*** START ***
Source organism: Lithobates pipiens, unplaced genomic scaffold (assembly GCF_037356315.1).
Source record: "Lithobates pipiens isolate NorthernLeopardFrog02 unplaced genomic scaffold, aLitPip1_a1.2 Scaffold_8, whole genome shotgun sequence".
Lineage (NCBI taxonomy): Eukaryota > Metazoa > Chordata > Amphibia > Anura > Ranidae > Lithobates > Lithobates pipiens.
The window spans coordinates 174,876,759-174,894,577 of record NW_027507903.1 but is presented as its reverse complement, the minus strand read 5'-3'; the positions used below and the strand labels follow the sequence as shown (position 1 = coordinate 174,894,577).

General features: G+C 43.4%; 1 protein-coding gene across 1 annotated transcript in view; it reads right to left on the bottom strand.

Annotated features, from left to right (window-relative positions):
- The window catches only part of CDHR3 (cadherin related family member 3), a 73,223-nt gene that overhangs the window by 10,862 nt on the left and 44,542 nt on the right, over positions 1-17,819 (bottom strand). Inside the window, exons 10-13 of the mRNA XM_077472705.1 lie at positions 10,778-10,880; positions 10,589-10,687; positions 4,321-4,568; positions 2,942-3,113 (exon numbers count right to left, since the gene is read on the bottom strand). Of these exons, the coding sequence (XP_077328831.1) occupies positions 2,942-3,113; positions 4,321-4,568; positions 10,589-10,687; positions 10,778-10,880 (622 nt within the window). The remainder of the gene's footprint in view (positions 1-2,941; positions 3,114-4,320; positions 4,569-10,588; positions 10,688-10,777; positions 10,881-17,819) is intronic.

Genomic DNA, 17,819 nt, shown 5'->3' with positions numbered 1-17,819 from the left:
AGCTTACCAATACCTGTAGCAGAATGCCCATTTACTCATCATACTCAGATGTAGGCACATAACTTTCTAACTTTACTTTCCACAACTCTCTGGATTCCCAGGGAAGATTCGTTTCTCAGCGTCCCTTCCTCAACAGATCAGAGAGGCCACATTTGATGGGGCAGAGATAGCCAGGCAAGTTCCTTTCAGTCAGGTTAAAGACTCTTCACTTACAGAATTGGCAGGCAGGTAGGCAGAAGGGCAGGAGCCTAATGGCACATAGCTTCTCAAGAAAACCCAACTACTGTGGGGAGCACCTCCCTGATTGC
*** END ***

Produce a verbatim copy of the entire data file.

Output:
Source organism: Lithobates pipiens, unplaced genomic scaffold (assembly GCF_037356315.1).
Source record: "Lithobates pipiens isolate NorthernLeopardFrog02 unplaced genomic scaffold, aLitPip1_a1.2 Scaffold_8, whole genome shotgun sequence".
Lineage (NCBI taxonomy): Eukaryota > Metazoa > Chordata > Amphibia > Anura > Ranidae > Lithobates > Lithobates pipiens.
The window spans coordinates 174,876,759-174,894,577 of record NW_027507903.1 but is presented as its reverse complement, the minus strand read 5'-3'; the positions used below and the strand labels follow the sequence as shown (position 1 = coordinate 174,894,577).

General features: G+C 43.4%; 1 protein-coding gene across 1 annotated transcript in view; it reads right to left on the bottom strand.

Annotated features, from left to right (window-relative positions):
- The window catches only part of CDHR3 (cadherin related family member 3), a 73,223-nt gene that overhangs the window by 10,862 nt on the left and 44,542 nt on the right, over positions 1-17,819 (bottom strand). Inside the window, exons 10-13 of the mRNA XM_077472705.1 lie at positions 10,778-10,880; positions 10,589-10,687; positions 4,321-4,568; positions 2,942-3,113 (exon numbers count right to left, since the gene is read on the bottom strand). Of these exons, the coding sequence (XP_077328831.1) occupies positions 2,942-3,113; positions 4,321-4,568; positions 10,589-10,687; positions 10,778-10,880 (622 nt within the window). The remainder of the gene's footprint in view (positions 1-2,941; positions 3,114-4,320; positions 4,569-10,588; positions 10,688-10,777; positions 10,881-17,819) is intronic.

Genomic DNA, 17,819 nt, shown 5'->3' with positions numbered 1-17,819 from the left:
AGCTTACCAATACCTGTAGCAGAATGCCCATTTACTCATCATACTCAGATGTAGGCACATAACTTTCTAACTTTACTTTCCACAACTCTCTGGATTCCCAGGGAAGATTCGTTTCTCAGCGTCCCTTCCTCAACAGATCAGAGAGGCCACATTTGATGGGGCAGAGATAGCCAGGCAAGTTCCTTTCAGTCAGGTTAAAGACTCTTCACTTACAGAATTGGCAGGCAGGTAGGCAGAAGGGCAGGAGCCTAATGGCACATAGCTTCTCAAGAAAACCCAACTACTGTGGGGAGCACCTCCCTGATTGC